Sunday, January 14, 2007


“Properly to write the wonderful story of Tripoli, daughter of sea and desert, one must be not only an accomplished historian, a cultivated archaeologist and an expert in ethnology, but profoundly versed in Arabic and in the fundamental beliefs and general practices of Mohammedanism as well as the local customs of that great religion, colored as it is by differing environment.”
Mrs. Mabel Loomis Todd, in her book:’Tripoli the Mysterious’, first published in 1912.

Tripoli was a very beautiful city. Tripoli was a town of a fair size, clean and organized. Municipality washing trucks used to spray the main streets down town with jet water during hot summer afternoons. There was a time, when shop keepers used to barricade the entrance of their shops with broom sticks and go to the next mosque at times of prayers. There was a time when the only non-Libyan Arabs who lived within the old city were the Jewish and Maltese communities. There was a time when you could buy old valuable books –varying in subjects, from fiction to Mao teachings- from small used books shops costing you only few milliemes –dirhams.
There were many cultural centers. There was the Arabic Cultural Center –of Egypt- where we learned about socialism and the national upheavals that rocked the Arab World in that era. There were the American, British and French Cultural Centers and study rooms where you could borrow books, watch educational films and learn foreign languages. There was the National Library on the first floor in the ancient building next to Sidi Hammouda mosque –both of them demolished in the seventies to make room for the parking lot in the Green Square. The National Library under its Guardian Prof. Ahmed Gnaba (الأستاذ أحمد قنابة ) –God bless his soul- was a refuge and a place of learning for students at the time. There was a time when our Egyptian high school teachers invited us in their homes after school hours when we had further questions to ask – at no cost. There was a time when you could buy a piece of water melon, and not a whole one weighing more than ten kilos. There was a time when people like me –not Tripoli born- were referred to as people of ‘Out of the Wall’, but the city itself encompassed all included us immigrants of the hinterland and bathed us with its warmth and compassion. It offered us homes to share, work to do and a new identity and culture.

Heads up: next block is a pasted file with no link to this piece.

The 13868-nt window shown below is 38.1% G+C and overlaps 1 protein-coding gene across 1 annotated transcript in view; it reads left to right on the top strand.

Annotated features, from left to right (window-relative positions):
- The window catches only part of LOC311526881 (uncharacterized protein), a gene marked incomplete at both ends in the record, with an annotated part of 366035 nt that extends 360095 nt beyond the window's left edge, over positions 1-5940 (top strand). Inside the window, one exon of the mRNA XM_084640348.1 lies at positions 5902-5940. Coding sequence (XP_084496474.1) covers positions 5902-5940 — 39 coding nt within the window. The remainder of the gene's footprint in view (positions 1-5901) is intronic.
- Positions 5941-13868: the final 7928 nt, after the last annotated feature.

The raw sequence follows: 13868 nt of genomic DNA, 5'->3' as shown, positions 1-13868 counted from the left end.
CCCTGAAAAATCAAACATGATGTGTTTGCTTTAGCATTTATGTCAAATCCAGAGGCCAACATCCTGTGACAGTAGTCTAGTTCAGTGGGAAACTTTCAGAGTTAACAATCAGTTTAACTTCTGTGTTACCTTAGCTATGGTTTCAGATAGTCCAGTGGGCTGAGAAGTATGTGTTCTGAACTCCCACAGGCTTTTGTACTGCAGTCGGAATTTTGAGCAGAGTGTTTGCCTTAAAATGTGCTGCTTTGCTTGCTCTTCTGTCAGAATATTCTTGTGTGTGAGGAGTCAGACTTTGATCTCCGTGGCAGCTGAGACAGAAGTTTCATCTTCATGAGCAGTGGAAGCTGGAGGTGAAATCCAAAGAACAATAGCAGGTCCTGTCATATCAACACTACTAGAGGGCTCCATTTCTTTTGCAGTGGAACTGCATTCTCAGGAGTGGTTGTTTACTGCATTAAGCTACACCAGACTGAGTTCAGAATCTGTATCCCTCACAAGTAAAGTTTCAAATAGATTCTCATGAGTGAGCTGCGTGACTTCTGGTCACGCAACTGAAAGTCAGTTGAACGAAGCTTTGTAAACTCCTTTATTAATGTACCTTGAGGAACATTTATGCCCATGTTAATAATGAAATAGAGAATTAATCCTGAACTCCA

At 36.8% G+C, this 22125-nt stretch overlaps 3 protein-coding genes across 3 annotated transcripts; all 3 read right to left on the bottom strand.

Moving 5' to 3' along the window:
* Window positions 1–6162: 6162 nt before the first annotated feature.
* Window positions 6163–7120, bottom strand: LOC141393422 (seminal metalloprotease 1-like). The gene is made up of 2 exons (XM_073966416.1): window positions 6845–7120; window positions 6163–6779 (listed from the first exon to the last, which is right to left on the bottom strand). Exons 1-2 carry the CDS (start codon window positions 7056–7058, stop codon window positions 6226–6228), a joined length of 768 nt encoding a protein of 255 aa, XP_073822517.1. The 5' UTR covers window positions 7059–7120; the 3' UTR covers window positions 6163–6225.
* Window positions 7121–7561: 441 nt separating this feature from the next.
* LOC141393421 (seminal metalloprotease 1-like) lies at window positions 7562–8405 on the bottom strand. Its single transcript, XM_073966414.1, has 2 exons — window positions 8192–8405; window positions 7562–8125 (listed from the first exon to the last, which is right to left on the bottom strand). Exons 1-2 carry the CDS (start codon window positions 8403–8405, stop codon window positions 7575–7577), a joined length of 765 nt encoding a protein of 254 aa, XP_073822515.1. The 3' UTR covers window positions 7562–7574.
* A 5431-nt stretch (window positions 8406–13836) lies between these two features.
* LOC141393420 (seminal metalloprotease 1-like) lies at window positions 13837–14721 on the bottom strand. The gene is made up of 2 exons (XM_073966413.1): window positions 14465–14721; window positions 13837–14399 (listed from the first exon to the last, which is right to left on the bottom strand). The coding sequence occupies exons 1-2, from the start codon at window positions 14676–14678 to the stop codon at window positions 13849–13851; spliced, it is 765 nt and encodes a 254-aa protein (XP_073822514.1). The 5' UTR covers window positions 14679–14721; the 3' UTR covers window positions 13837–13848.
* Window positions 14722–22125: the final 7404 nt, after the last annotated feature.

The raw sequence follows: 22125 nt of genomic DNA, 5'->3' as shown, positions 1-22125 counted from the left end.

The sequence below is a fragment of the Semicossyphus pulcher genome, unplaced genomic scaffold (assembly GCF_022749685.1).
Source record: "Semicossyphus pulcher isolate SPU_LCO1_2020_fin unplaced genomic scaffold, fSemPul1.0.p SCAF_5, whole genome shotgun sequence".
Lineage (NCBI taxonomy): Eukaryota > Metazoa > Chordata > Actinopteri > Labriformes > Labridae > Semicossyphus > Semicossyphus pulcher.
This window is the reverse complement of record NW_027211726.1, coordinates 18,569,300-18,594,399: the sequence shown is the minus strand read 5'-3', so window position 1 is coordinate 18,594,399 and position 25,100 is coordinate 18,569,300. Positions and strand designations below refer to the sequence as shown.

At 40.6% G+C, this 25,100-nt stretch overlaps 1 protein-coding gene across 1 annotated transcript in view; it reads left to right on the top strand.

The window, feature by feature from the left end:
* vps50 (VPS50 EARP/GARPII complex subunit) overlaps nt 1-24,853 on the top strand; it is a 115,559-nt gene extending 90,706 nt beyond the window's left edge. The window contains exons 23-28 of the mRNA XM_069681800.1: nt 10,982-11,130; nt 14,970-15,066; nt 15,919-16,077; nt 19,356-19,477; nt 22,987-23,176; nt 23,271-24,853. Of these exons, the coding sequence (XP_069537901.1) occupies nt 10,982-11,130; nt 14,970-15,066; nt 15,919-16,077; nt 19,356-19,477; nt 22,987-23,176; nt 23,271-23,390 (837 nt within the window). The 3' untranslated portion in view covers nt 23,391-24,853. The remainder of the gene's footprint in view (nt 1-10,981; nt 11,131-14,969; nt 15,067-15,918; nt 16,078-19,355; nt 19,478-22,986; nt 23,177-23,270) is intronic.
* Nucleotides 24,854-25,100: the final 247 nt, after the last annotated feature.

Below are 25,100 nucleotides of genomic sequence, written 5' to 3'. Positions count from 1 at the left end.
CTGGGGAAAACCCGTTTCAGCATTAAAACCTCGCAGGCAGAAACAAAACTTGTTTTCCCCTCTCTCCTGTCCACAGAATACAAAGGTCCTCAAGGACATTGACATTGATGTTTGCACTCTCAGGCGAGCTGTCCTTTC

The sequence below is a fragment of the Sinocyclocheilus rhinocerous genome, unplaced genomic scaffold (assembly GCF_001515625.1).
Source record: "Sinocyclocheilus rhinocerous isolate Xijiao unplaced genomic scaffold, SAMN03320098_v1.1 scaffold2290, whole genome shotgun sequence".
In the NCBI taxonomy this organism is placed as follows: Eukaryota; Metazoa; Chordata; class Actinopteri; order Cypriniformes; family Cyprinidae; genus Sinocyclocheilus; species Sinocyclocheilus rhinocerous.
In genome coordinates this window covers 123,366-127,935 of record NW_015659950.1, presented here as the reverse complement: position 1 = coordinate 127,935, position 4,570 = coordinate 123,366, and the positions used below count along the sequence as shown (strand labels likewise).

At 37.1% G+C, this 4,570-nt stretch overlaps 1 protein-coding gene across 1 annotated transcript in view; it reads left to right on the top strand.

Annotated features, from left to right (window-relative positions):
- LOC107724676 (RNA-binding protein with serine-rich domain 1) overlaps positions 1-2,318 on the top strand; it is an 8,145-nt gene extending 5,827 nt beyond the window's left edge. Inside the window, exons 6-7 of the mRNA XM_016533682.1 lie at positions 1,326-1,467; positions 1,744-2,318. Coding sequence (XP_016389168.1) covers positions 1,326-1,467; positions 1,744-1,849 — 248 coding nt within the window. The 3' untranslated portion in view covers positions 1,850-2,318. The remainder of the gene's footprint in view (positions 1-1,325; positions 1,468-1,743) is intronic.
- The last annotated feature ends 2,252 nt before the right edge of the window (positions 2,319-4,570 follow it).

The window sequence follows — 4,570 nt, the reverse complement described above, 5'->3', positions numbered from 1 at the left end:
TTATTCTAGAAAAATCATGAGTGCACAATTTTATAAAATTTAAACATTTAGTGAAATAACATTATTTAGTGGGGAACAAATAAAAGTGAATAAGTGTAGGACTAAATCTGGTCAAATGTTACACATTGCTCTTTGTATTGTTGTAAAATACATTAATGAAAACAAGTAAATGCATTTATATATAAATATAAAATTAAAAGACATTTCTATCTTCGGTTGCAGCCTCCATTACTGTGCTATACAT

Whenever I come back to Tripoli for a few days visit I am very confused. The Tripoli I know exists no more. In its place, there is a big Metropolitan, crowded and noisy. High buildings rose where there was none, there are houses where there were sand dunes and modern wide streets lead to everywhere. Tripoli has become a big city, and thus it shares the problems and agonies of big cities.
Still when I frequent its small coffee shops in the early mornings, watch customers taking their first cup of coffee for the day, while passers by –students going to their schools and universities, office clerks, lawyers, engineers, policemen and other workers- walking briskly to their jobs while it is still dark, I feel the same spirit of the city that I know, and it is an alive, dynamic and cheerful spirit.


Anglo-Libyan said...

that was a very good description of Tripoli, after I finished reading it I realised that I was holding my breath :o)
Thank you Gheriani

Omar Gheriani said...

Acuually AngloL, your post of "Return or not to Return' made me think of Tripoli as it was home for me for that's where I spent my boyhood, and for the last 25 years I live away.

Anglo-Libyan said...

its simillar for me, I was born in Benghazi then my family moved to Tripoli when I was very young, I lived there until I was 17 then moved to the UK many many years ago (about 27 years ago).

oummLeen said...

It is so beautiful to know about tripoli in the past and how is was so simple life and freandly people , i think u do miss tripoli but the old tripoli not the civiliced tripoli .... thank you gheriani for always keeping to give us good informations of many things .. have a nice day ...

Omar Gheriani said...

What I mean AngloL that as people move a lot they wish to return to old places they lived in not because of the place itself but because of its shared memories with other people, it's a combined vision of place, time and people.
My family moved a lot because of my father's work, I was born in the mountain, raised in Tripoli -on the sea - and settled in another city on the sea, and lived abroad between U.S. and France for five years.
So, when people think about returning they have a picture in their minds of something, someplace that was and problably there is not any more.
To LC, you're right I'm longing to Tripoli the Old and not the Modern one.